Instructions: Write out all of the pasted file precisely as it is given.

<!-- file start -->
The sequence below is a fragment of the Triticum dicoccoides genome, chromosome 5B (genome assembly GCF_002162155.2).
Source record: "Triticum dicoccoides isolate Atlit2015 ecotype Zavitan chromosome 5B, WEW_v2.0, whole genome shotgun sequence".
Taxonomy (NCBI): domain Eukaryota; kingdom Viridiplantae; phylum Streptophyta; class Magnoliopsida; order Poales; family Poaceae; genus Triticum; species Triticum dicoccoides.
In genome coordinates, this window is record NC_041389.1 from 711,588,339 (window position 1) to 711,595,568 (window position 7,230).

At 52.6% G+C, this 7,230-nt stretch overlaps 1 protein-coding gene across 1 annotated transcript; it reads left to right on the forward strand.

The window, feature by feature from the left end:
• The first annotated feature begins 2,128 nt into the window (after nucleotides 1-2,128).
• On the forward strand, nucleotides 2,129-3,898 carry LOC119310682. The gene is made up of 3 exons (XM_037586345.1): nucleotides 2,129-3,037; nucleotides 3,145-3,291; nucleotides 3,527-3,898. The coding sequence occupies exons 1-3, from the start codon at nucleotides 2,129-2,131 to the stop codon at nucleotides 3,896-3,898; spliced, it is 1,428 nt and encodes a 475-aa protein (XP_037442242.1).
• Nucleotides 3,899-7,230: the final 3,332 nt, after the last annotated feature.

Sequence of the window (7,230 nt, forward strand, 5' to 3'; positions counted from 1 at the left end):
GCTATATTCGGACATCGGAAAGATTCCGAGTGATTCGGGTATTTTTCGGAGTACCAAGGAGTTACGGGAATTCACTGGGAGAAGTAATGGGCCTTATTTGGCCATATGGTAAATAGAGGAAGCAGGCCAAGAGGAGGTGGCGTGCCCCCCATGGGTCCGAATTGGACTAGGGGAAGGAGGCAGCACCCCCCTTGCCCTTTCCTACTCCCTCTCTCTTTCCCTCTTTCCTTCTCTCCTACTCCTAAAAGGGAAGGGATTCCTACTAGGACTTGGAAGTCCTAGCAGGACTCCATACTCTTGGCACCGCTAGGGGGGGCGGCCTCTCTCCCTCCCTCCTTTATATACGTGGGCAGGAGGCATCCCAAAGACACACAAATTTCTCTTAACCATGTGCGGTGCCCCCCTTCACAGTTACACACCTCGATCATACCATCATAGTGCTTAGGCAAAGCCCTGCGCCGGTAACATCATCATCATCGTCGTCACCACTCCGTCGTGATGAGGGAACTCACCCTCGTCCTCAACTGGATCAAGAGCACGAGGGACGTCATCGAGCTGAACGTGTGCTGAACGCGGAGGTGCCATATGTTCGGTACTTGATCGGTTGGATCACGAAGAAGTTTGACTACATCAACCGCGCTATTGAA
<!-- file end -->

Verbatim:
The sequence below is a fragment of the Triticum dicoccoides genome, chromosome 5B (genome assembly GCF_002162155.2).
Source record: "Triticum dicoccoides isolate Atlit2015 ecotype Zavitan chromosome 5B, WEW_v2.0, whole genome shotgun sequence".
Taxonomy (NCBI): domain Eukaryota; kingdom Viridiplantae; phylum Streptophyta; class Magnoliopsida; order Poales; family Poaceae; genus Triticum; species Triticum dicoccoides.
In genome coordinates, this window is record NC_041389.1 from 711,588,339 (window position 1) to 711,595,568 (window position 7,230).

At 52.6% G+C, this 7,230-nt stretch overlaps 1 protein-coding gene across 1 annotated transcript; it reads left to right on the forward strand.

The window, feature by feature from the left end:
• The first annotated feature begins 2,128 nt into the window (after nucleotides 1-2,128).
• On the forward strand, nucleotides 2,129-3,898 carry LOC119310682. The gene is made up of 3 exons (XM_037586345.1): nucleotides 2,129-3,037; nucleotides 3,145-3,291; nucleotides 3,527-3,898. The coding sequence occupies exons 1-3, from the start codon at nucleotides 2,129-2,131 to the stop codon at nucleotides 3,896-3,898; spliced, it is 1,428 nt and encodes a 475-aa protein (XP_037442242.1).
• Nucleotides 3,899-7,230: the final 3,332 nt, after the last annotated feature.

Sequence of the window (7,230 nt, forward strand, 5' to 3'; positions counted from 1 at the left end):
GCTATATTCGGACATCGGAAAGATTCCGAGTGATTCGGGTATTTTTCGGAGTACCAAGGAGTTACGGGAATTCACTGGGAGAAGTAATGGGCCTTATTTGGCCATATGGTAAATAGAGGAAGCAGGCCAAGAGGAGGTGGCGTGCCCCCCATGGGTCCGAATTGGACTAGGGGAAGGAGGCAGCACCCCCCTTGCCCTTTCCTACTCCCTCTCTCTTTCCCTCTTTCCTTCTCTCCTACTCCTAAAAGGGAAGGGATTCCTACTAGGACTTGGAAGTCCTAGCAGGACTCCATACTCTTGGCACCGCTAGGGGGGGCGGCCTCTCTCCCTCCCTCCTTTATATACGTGGGCAGGAGGCATCCCAAAGACACACAAATTTCTCTTAACCATGTGCGGTGCCCCCCTTCACAGTTACACACCTCGATCATACCATCATAGTGCTTAGGCAAAGCCCTGCGCCGGTAACATCATCATCATCGTCGTCACCACTCCGTCGTGATGAGGGAACTCACCCTCGTCCTCAACTGGATCAAGAGCACGAGGGACGTCATCGAGCTGAACGTGTGCTGAACGCGGAGGTGCCATATGTTCGGTACTTGATCGGTTGGATCACGAAGAAGTTTGACTACATCAACCGCGCTATTGAA